Text.ParserCombinators.ReadP needs some kind of "commit" or "cut" to force a single parse..
The ReadP monad maintains all possible parses of its input, rather than being left-biased as most parsers are. However this is not always quite the Right Thing. I maintain the Data.Decimal library. The Read instance for Data.Decimal up to 0.3.1 had the following behaviour:
reads "34.567e8 foo" :: [(Decimal, String)] = [(34.0,".567e8 foo"),(34.567,"e8 foo"),(3.4567e9," foo")]
Clearly only the last parse in the list is the Right Thing, and any parser which returns "34.0" when given "34.567" is doing it wrong.
The problem came from the implementation of "optional". In numbers only the integer part is mandatory, with the fractional and exponent parts being optional. So I wrote my parser with the fractional part parsed like this:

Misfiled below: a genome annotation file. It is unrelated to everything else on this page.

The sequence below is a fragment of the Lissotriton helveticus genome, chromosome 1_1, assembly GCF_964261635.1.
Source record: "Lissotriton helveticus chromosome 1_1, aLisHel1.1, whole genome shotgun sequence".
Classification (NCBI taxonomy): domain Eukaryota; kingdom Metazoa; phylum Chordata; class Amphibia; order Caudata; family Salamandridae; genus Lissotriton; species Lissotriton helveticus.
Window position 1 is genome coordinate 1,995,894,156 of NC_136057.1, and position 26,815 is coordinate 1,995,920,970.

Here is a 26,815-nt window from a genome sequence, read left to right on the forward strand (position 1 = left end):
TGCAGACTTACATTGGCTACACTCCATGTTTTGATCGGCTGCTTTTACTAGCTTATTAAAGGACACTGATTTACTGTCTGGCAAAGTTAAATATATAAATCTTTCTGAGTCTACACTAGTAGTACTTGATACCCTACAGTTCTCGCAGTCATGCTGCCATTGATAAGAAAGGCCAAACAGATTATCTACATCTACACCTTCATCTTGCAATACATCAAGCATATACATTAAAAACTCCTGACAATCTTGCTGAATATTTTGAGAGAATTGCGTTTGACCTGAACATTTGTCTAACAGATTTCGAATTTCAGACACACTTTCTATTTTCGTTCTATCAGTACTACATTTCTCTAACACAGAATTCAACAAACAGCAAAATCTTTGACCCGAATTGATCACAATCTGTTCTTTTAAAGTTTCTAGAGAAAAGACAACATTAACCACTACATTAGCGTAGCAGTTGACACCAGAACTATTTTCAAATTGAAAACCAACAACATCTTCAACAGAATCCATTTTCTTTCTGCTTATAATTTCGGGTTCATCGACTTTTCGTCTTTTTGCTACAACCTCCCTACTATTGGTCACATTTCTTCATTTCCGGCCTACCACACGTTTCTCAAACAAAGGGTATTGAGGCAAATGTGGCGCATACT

fractPart <- optional "" $ do _ <- char '.' munch1 isDigit
The problem is that "optional" uses the symmetric choice operator (+++). I wrote this to work around the problem:
myOpt d p = p <++ return d
This uses the left-biased choice, so as soon as the parser sees the "." it commits to the fractional part.
However this still isn't the Right Thing.
reads "34." :: [(Double, String)] = [(34.0, ".")]
but the parser above will fail to read it. Furthermore there are a number of combinators built on "+++" in ReadP, and it seems wrong to have left-biased variants of all of them.
So what seems to be needed is some kind of "cut" operator, analogous to the Prolog "!" cut, which says that if you have got this far then you should commit to this parse and forget all the others. But it would have to be delimited because I only want that cut to apply to my Decimal type: if someone calls my Decimal parser then I don't want their parser to commit to an entire parse just because I have.
So I think the feature I'm looking for is a delimited back-track akin to "prompt" in delimited continuations. But my monad-fu isn't good enough to design it.